About Me


Phillippa Cranston Baran is a Canadian writer and award-winning film producer specializing in education, employment, youth, and indigenous issues. She is the writer/producer of hundreds of film and video projects including Seekers, a 32-part national television series focused on youth issues from an indigenous perspective. She has written fiction for kids and adults, and non-fiction for public and private sector clients on subjects ranging from (NBC) Nuclear, Biological, and Chemical Defence in the Military to Best Practices in Early Childhood Education in indigenous communities. She is proud of particular expertise in employment and career development especially with marginalized and at-risk populations.

Flashback: After graduating with a BA from Queen’s University in Kingston, Ontario and an MA in Film Studies from UCLA, she taught film at Western University in London, Ontario. She and her professor husband, Dan, left the university to start a dairy goat enterprise. She became a licensed dairy goat judge, wrote for Harrowsmith magazine, and co-created the Canadian Goat Information Resource Centre. The Barans built the first dairy processing plant in Canada in forty years. They pasteurized and packaged goat milk; made ice cream, cheese, and yogurt; and delivered product to health food stores throughout central and southwestern Ontario.

Fast Forward: When her brother, Toller Cranston, 2-time Olympian and distinguished international artist, passed away suddenly in Mexico in January 2015, Phillippa became Estate Trustee. She established the Toller Cranston Foundation and remains dedicated to building and consolidating her brother’s legacy in Canada and around the world.

She is a competitive Duplicate Bridge player and holds the rank of Ruby Life Master. She lives in the family cottage on the Ottawa River near Arnprior, Canada.

“I believe in the capacities and talents of all people. My work is shaped by the principles of inclusion and empowerment. I strive to find ways to equip individuals to take charge of their lives by finding focus, motivation, and direction.”


  • More than 25 years’ experience researching, writing, managing, and delivering projects and programs on a host of subject areas including employment, school-to-work transition, career development, workplace readiness, workplace essential skills, literacy, career consulting and career counselling.
  • Experience with diverse populations including at-risk youth, women, indigenous people, and chronically unemployed adults as well as professionals, and corporate job seekers. She has a demonstrated capacity to solve problems, communicate information, and motivate, inspire, and support individuals to recognize their talents, and become proactive participants in the pursuit of career goals.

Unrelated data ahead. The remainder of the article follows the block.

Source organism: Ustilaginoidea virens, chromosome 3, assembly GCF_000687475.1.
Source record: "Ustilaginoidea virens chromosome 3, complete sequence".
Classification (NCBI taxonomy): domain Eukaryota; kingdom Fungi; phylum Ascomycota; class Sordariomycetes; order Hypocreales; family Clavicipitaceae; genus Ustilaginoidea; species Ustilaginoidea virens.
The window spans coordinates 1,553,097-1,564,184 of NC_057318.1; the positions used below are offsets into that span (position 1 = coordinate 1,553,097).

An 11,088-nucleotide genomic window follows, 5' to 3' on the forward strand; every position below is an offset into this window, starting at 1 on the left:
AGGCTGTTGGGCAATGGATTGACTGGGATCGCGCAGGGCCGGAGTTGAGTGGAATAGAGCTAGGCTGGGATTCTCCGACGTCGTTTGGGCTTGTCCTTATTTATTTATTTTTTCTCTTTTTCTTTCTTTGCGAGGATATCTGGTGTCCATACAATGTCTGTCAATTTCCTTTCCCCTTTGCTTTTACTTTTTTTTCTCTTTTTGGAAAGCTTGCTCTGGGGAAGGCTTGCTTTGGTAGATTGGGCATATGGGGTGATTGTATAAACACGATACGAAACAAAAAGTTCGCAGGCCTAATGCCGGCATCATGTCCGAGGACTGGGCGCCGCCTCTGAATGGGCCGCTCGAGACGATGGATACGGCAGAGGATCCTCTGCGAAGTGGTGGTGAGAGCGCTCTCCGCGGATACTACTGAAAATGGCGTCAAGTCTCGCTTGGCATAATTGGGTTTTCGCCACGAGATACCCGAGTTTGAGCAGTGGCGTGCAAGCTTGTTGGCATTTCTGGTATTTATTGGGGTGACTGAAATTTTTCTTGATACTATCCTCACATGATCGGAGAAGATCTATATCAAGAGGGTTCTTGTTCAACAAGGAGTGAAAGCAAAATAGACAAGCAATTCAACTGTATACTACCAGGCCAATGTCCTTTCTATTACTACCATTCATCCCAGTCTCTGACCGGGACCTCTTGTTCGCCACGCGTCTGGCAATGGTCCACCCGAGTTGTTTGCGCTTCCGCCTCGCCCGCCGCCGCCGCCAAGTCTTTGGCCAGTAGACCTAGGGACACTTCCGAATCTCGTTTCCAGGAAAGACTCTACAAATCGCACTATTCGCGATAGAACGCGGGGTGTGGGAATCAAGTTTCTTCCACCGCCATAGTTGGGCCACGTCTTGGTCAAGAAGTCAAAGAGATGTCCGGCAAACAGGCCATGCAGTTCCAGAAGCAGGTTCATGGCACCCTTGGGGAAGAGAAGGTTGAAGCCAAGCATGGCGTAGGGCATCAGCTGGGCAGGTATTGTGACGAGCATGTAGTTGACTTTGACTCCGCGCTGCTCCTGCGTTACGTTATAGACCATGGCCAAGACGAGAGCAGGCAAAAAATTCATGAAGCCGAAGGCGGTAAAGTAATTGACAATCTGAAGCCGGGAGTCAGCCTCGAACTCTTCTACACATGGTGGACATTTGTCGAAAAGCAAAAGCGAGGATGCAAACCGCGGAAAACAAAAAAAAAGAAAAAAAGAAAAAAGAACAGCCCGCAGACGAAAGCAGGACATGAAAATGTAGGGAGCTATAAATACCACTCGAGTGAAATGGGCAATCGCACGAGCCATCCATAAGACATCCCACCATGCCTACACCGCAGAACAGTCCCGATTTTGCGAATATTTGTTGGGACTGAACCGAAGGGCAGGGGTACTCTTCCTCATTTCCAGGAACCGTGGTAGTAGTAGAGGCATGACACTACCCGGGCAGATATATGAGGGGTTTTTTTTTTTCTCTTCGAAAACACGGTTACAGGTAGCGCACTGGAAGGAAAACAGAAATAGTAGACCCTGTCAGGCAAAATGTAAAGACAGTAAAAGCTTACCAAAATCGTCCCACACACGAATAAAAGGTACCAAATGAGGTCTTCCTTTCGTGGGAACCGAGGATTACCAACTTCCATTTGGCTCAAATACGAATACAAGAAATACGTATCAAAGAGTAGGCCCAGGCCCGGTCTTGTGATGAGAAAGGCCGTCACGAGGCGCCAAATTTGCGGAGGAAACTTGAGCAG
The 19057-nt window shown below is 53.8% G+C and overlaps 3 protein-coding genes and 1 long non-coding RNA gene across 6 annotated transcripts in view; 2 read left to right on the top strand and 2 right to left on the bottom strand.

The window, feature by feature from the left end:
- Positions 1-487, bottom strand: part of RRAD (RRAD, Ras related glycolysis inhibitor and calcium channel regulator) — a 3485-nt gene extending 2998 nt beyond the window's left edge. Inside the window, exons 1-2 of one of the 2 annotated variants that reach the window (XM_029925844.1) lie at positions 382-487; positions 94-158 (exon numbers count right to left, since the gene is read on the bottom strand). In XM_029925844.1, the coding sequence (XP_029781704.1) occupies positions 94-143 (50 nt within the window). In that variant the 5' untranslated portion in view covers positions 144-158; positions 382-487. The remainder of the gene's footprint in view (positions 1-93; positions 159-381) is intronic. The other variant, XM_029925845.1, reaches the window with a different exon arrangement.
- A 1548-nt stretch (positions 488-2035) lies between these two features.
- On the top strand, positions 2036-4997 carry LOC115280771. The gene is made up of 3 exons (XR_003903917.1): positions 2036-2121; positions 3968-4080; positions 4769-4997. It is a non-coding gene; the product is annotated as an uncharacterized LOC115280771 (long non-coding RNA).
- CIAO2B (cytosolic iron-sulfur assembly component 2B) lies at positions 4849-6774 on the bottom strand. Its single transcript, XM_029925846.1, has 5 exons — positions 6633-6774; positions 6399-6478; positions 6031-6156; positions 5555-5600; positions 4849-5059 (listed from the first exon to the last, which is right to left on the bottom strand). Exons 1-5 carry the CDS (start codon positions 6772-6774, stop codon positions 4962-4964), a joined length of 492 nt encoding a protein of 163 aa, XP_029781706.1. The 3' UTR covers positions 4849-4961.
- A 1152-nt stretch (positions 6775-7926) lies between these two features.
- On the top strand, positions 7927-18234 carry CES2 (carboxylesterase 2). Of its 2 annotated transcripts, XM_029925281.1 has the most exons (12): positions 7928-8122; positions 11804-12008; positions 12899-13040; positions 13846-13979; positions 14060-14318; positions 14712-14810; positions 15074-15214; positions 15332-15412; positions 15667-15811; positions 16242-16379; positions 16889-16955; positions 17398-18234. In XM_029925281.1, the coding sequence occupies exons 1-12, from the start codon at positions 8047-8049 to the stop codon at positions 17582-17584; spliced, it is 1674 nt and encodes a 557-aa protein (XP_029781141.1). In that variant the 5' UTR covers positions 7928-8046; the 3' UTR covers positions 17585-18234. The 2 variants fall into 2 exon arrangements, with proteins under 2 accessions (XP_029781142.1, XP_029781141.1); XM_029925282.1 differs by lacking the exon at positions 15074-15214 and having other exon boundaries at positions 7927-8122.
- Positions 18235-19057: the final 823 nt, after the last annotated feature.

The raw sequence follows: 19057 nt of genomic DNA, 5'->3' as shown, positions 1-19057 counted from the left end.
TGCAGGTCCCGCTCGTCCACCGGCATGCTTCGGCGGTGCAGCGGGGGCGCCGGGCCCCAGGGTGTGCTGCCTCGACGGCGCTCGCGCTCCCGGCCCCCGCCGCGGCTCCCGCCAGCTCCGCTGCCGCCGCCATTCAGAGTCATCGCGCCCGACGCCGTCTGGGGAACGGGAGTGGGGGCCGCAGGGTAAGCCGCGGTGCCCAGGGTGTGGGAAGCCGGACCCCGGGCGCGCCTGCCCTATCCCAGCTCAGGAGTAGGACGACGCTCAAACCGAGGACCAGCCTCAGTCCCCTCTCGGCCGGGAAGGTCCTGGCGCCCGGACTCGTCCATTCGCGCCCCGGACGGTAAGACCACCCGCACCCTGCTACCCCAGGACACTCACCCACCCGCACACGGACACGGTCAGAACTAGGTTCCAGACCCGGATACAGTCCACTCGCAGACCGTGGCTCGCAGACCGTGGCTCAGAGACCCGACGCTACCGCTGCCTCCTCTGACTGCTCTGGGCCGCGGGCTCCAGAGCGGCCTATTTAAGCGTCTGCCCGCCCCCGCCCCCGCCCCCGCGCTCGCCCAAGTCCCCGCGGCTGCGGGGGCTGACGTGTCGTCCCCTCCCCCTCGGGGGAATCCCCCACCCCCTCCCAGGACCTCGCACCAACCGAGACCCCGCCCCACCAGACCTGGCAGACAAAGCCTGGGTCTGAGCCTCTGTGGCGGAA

• Proven ability to develop, promote, coordinate, and facilitate workshops, seminars, training programs, meetings, conferences, and fundraisers as well as to research, write, and design support materials including backgrounders, participant workbooks, and facilitator guides.
  • Writer and executive producer on hundreds of award-winning video and print projects including innovative projects for broadcast television, public sector and corporate clients, and commercials.
  • Extensive experience building partnerships with community stakeholders, employers, and service agencies.
  • Five years university and college teaching (Western University, Queen’s University, Fanshawe College, Centralia College) as well as three years teaching Literacy (Basic Adult Education) and English as a Second Language (ESL) at a community alternative school.


For a time, when I was 14 years old or so, I had a little cake business. It wasn’t much of a business actually, but it was better than babysitting for 25¢ an hour. The cakes were from a mix but they were decorated with elaborate scenes peopled by fully dressed figures made out of pipe cleaners. Yes, I actually stitched shirts and skirts and trousers for pipe cleaners. And yes, turning a sleeve for a pipe cleaner arm was indeed very fiddly. I created ski hills, hockey games, figure skaters, and, if memory serves, a circus or two. The cakes sold for about $10. As I say, it wasn’t much of a business.

Decades later, there was a knock at the door one rainy summer day and three little girls asked if they could come in and make a cake. They did. We did. Well…one thing led to another and as the years went by, in order to keep up with these incredibly creative, smart, irrepressible young ladies, I began to take classes. For almost 20 years now we have taught and inspired and challenged each other. The number of Marshall’s Baykers currently stands at 28. We have raised hundreds of dollars for community projects. We have quite a bit to be proud of. Have a look.


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